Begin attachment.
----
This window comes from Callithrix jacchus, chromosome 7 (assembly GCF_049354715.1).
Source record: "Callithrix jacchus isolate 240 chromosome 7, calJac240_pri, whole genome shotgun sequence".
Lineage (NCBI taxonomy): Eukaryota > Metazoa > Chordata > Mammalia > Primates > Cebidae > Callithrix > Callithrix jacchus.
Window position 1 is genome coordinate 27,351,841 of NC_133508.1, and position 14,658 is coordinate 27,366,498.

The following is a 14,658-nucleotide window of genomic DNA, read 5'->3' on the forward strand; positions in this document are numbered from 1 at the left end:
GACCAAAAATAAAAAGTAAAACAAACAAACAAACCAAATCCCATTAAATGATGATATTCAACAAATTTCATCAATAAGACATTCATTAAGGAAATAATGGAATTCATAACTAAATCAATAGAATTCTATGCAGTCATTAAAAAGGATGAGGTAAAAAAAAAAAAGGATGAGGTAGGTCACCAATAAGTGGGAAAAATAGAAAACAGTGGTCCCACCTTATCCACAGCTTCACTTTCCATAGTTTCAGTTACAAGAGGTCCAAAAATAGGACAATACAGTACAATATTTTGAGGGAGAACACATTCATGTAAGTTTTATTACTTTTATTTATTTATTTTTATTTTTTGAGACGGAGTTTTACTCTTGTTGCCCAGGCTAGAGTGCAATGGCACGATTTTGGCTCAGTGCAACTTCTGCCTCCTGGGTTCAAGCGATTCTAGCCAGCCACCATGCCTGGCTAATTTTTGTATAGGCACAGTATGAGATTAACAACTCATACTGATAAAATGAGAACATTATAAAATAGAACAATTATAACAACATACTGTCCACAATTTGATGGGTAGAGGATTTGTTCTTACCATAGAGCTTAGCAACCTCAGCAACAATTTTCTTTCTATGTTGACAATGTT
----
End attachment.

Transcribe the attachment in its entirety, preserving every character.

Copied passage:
This window comes from Callithrix jacchus, chromosome 7 (assembly GCF_049354715.1).
Source record: "Callithrix jacchus isolate 240 chromosome 7, calJac240_pri, whole genome shotgun sequence".
Lineage (NCBI taxonomy): Eukaryota > Metazoa > Chordata > Mammalia > Primates > Cebidae > Callithrix > Callithrix jacchus.
Window position 1 is genome coordinate 27,351,841 of NC_133508.1, and position 14,658 is coordinate 27,366,498.

The following is a 14,658-nucleotide window of genomic DNA, read 5'->3' on the forward strand; positions in this document are numbered from 1 at the left end:
GACCAAAAATAAAAAGTAAAACAAACAAACAAACCAAATCCCATTAAATGATGATATTCAACAAATTTCATCAATAAGACATTCATTAAGGAAATAATGGAATTCATAACTAAATCAATAGAATTCTATGCAGTCATTAAAAAGGATGAGGTAAAAAAAAAAAAGGATGAGGTAGGTCACCAATAAGTGGGAAAAATAGAAAACAGTGGTCCCACCTTATCCACAGCTTCACTTTCCATAGTTTCAGTTACAAGAGGTCCAAAAATAGGACAATACAGTACAATATTTTGAGGGAGAACACATTCATGTAAGTTTTATTACTTTTATTTATTTATTTTTATTTTTTGAGACGGAGTTTTACTCTTGTTGCCCAGGCTAGAGTGCAATGGCACGATTTTGGCTCAGTGCAACTTCTGCCTCCTGGGTTCAAGCGATTCTAGCCAGCCACCATGCCTGGCTAATTTTTGTATAGGCACAGTATGAGATTAACAACTCATACTGATAAAATGAGAACATTATAAAATAGAACAATTATAACAACATACTGTCCACAATTTGATGGGTAGAGGATTTGTTCTTACCATAGAGCTTAGCAACCTCAGCAACAATTTTCTTTCTATGTTGACAATGTT